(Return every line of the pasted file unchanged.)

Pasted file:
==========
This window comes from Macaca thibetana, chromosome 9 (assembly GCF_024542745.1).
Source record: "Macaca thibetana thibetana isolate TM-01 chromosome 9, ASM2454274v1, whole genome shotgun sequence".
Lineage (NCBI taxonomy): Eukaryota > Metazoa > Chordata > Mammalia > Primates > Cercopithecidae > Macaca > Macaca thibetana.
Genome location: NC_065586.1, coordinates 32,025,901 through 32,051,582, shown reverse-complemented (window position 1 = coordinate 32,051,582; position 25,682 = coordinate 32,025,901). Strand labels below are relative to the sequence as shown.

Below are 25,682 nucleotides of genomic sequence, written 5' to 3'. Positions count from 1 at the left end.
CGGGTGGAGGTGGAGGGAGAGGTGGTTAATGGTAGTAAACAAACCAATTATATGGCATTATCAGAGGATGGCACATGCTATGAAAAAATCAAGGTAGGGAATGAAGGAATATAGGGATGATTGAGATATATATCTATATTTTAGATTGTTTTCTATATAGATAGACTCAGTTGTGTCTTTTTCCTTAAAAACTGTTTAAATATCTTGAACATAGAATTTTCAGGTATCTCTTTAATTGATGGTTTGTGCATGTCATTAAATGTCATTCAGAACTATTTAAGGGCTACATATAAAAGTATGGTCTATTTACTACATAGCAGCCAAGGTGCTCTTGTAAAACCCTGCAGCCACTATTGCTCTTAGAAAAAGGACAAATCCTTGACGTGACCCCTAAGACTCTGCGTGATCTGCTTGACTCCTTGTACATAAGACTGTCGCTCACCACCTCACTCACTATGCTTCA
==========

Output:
This window comes from Macaca thibetana, chromosome 9 (assembly GCF_024542745.1).
Source record: "Macaca thibetana thibetana isolate TM-01 chromosome 9, ASM2454274v1, whole genome shotgun sequence".
Lineage (NCBI taxonomy): Eukaryota > Metazoa > Chordata > Mammalia > Primates > Cercopithecidae > Macaca > Macaca thibetana.
Genome location: NC_065586.1, coordinates 32,025,901 through 32,051,582, shown reverse-complemented (window position 1 = coordinate 32,051,582; position 25,682 = coordinate 32,025,901). Strand labels below are relative to the sequence as shown.

Below are 25,682 nucleotides of genomic sequence, written 5' to 3'. Positions count from 1 at the left end.
CGGGTGGAGGTGGAGGGAGAGGTGGTTAATGGTAGTAAACAAACCAATTATATGGCATTATCAGAGGATGGCACATGCTATGAAAAAATCAAGGTAGGGAATGAAGGAATATAGGGATGATTGAGATATATATCTATATTTTAGATTGTTTTCTATATAGATAGACTCAGTTGTGTCTTTTTCCTTAAAAACTGTTTAAATATCTTGAACATAGAATTTTCAGGTATCTCTTTAATTGATGGTTTGTGCATGTCATTAAATGTCATTCAGAACTATTTAAGGGCTACATATAAAAGTATGGTCTATTTACTACATAGCAGCCAAGGTGCTCTTGTAAAACCCTGCAGCCACTATTGCTCTTAGAAAAAGGACAAATCCTTGACGTGACCCCTAAGACTCTGCGTGATCTGCTTGACTCCTTGTACATAAGACTGTCGCTCACCACCTCACTCACTATGCTTCA